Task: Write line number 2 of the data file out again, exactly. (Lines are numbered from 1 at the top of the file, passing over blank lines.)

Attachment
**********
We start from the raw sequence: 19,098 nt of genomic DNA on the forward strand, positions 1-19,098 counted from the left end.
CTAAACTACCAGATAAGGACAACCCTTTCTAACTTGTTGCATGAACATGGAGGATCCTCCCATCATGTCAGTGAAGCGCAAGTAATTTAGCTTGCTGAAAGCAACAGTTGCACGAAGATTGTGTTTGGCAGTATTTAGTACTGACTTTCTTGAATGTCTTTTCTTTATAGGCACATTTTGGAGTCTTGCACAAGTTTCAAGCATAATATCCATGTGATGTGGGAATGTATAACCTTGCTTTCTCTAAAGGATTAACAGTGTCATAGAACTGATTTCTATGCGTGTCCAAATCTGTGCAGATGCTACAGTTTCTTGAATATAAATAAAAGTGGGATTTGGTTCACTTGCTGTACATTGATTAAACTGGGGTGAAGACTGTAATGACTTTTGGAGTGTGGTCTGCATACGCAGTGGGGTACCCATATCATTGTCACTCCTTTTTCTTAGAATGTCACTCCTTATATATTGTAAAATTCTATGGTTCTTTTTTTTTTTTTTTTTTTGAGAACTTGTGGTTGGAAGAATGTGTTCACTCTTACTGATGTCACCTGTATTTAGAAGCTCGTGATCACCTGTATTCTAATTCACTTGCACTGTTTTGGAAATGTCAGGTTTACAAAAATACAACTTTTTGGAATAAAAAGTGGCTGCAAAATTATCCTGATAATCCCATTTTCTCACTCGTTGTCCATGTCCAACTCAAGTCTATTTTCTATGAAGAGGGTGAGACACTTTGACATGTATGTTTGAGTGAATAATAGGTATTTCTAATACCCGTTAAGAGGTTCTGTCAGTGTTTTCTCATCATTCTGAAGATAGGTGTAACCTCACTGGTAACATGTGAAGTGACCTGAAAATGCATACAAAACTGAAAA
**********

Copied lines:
CTAAACTACCAGATAAGGACAACCCTTTCTAACTTGTTGCATGAACATGGAGGATCCTCCCATCATGTCAGTGAAGCGCAAGTAATTTAGCTTGCTGAAAGCAACAGTTGCACGAAGATTGTGTTTGGCAGTATTTAGTACTGACTTTCTTGAATGTCTTTTCTTTATAGGCACATTTTGGAGTCTTGCACAAGTTTCAAGCATAATATCCATGTGATGTGGGAATGTATAACCTTGCTTTCTCTAAAGGATTAACAGTGTCATAGAACTGATTTCTATGCGTGTCCAAATCTGTGCAGATGCTACAGTTTCTTGAATATAAATAAAAGTGGGATTTGGTTCACTTGCTGTACATTGATTAAACTGGGGTGAAGACTGTAATGACTTTTGGAGTGTGGTCTGCATACGCAGTGGGGTACCCATATCATTGTCACTCCTTTTTCTTAGAATGTCACTCCTTATATATTGTAAAATTCTATGGTTCTTTTTTTTTTTTTTTTTTTGAGAACTTGTGGTTGGAAGAATGTGTTCACTCTTACTGATGTCACCTGTATTTAGAAGCTCGTGATCACCTGTATTCTAATTCACTTGCACTGTTTTGGAAATGTCAGGTTTACAAAAATACAACTTTTTGGAATAAAAAGTGGCTGCAAAATTATCCTGATAATCCCATTTTCTCACTCGTTGTCCATGTCCAACTCAAGTCTATTTTCTATGAAGAGGGTGAGACACTTTGACATGTATGTTTGAGTGAATAATAGGTATTTCTAATACCCGTTAAGAGGTTCTGTCAGTGTTTTCTCATCATTCTGAAGATAGGTGTAACCTCACTGGTAACATGTGAAGTGACCTGAAAATGCATACAAAACTGAAAA